A 16-year-old boy suspected of killing a Bel Air woman remained hospitalized Friday as police continued their investigation and the woman's neighbors dealt with the shock of a homicide in a normally safe community.
"It was just very shocking, very shocking," resident Darrin O'Bannon said of the murder.
Donna Zaragoza, 56, was found dead Thursday morning in a second-floor bedroom in her townhouse in 1000 block of Jeanett Way in the Irwin's Choice community just north of Bel Air.
Harford County Sheriff's Office deputies were alerted at 6:36 a.m. regarding a report of a person threatening to commit suicide.
It was the latest in a string of calls for service at the same house, according to neighbors and the Sheriff's Office.
Deputies entered the house and found Ms. Zaragoza's body in the bedroom. The 16-year-old suspect, whose name the Sheriff's Office has not yet released, was in another room. He had a number of stab wounds that were self-inflicted, according to the Sheriff's Office.
The youth was taken to Johns Hopkins Bayview Medical Center in Baltimore, where he remained as of Friday afternoon, according to Kyle Andersen, a spokesperson for the Sheriff's Office.
"When the 16-year-old is charged, and served, I will be able to identify, but I cannot at this time," Andersen stated in an email.
He also noted he could not confirm how the suspect and Ms. Zaragoza were related until after the suspect is charged.
Andersen said he did not yet know when he would be able to identify the suspect.
Police have said the 16-year-old was a student at C. Milton Wright High School in Bel Air.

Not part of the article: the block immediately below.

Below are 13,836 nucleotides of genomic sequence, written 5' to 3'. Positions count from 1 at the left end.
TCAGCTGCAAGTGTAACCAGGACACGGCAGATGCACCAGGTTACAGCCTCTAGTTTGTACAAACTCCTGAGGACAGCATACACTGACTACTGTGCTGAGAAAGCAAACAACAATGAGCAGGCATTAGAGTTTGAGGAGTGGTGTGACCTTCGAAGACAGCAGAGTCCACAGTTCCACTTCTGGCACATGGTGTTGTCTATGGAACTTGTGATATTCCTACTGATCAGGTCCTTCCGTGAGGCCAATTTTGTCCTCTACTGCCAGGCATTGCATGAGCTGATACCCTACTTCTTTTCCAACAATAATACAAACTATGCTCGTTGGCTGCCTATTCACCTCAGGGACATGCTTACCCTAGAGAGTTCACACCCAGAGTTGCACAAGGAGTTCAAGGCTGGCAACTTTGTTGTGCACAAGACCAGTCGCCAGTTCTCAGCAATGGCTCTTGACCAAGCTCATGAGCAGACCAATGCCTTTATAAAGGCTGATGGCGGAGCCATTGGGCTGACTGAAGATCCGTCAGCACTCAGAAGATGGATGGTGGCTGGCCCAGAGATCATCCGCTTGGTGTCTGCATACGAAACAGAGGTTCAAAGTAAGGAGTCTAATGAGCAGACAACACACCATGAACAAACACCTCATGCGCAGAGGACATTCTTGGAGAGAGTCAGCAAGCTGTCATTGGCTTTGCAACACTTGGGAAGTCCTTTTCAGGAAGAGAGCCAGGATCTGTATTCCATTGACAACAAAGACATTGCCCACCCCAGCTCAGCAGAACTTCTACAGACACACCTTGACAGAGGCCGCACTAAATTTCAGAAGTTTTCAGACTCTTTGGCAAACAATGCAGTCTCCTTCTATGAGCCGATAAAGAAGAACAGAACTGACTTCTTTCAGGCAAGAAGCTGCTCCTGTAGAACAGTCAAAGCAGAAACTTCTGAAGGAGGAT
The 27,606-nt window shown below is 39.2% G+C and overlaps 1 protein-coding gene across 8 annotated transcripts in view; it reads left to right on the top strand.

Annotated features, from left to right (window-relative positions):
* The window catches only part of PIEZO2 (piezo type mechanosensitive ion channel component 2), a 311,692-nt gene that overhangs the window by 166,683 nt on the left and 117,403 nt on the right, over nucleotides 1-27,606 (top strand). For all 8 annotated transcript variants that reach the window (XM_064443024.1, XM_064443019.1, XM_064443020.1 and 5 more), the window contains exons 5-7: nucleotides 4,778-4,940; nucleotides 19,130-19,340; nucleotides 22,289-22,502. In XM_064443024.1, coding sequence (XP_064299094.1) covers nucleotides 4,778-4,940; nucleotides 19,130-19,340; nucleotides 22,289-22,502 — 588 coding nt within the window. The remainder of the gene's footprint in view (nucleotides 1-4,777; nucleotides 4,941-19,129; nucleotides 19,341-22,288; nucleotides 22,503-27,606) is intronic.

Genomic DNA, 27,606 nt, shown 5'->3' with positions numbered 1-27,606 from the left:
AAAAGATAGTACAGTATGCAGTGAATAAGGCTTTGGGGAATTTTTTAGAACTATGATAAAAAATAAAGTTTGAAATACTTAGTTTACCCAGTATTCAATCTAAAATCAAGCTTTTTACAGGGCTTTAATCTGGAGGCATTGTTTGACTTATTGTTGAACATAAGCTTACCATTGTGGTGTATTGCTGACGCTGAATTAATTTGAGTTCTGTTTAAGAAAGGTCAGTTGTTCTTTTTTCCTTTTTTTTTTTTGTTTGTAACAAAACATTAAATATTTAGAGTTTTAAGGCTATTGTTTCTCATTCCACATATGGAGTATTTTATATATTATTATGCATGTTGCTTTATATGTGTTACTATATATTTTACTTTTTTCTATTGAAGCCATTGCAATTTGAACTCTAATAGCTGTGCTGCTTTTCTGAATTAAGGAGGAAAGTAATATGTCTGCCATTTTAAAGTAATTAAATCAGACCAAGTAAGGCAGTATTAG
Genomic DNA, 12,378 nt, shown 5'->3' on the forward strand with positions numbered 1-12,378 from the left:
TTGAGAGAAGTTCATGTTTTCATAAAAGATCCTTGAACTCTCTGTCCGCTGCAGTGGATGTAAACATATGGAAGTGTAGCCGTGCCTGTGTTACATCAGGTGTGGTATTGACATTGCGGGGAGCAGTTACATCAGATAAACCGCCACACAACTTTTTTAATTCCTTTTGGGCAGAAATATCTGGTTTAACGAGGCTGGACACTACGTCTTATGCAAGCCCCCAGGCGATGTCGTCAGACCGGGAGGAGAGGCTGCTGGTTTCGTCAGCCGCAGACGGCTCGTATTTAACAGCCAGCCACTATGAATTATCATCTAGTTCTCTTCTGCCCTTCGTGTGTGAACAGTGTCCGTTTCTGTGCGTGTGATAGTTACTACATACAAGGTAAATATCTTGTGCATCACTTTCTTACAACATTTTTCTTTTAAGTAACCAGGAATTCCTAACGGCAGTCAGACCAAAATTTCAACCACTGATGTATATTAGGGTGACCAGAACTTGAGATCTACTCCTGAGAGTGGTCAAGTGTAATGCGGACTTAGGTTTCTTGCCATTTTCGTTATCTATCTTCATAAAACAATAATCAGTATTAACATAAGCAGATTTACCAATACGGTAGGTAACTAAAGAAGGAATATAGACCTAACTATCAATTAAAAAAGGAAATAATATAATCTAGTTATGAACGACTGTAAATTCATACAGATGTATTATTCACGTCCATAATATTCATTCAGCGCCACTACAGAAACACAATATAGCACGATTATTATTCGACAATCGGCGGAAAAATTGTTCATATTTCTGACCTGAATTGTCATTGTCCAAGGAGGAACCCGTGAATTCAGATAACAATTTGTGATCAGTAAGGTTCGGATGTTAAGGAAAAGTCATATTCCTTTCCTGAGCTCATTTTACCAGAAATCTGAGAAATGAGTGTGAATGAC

A man who said he was a cousin of the teen's late father was working in Ms. Zaragoza's townhouse Friday. A "welcome" banner could be seen planted in the front lawn, along with sunflowers that were growing tall.
The man declined to make a comment on what had happened in the house the day before.
One homeowner who lives a few doors down from the scene recalled "a lot of yelling, a lot of screaming" coming from the house.
"There was a lot of strife over there," John Przybyla, who has lived in the community for seven years, said.
He spoke with an Aegis reporter via FaceTime, the iPhone video calling service. Przybyla said the yelling and screaming often came from the 16-year-old.
"Literally, people would knock on their door and say, 'Hey, can you calm it down over there?'" Przybyla recalled.
He noted Ms. Zaragoza, plus two other people who lived in the house, were "always polite, always friendly" when interacting with their neighbors.
"They were always very nice to everybody, if you saw them on the street," he said.
Police have been to the house a number of times for different issues, including drugs, domestic matters, animal complaints and medical emergencies, Sheriff's Office Maj. William Davis said during a news conference Thursday.
A fatal drug overdose happened in the house in 2016, but Davis said that incident and the other calls do not appear to be related to the homicide.
Neighbor Darrin O'Bannon, who lives a few more doors down, said he has only seen police respond to Ms. Zaragoza's house twice in the eight years he has lived in the neighborhood — once for the overdose call and once for the previous day's homicide investigation.
He said the neighborhood is usually quiet and safe for children to play.
Mohammad Hossain, who lives up the hill from the homicide scene, said the neighborhood is "actually beautiful."
Hossain, a civilian employee of the Department of Defense and an Army veteran, said the community is populated with law enforcement officers, other DOD civilian workers and active-duty military.
"We actually love it," he said of his family.
Hossain said he seen police respond to the Zaragoza house in the past year, since he returned from working in Afghanistan last summer.
"I never thought it was that dangerous, all those calls," he said.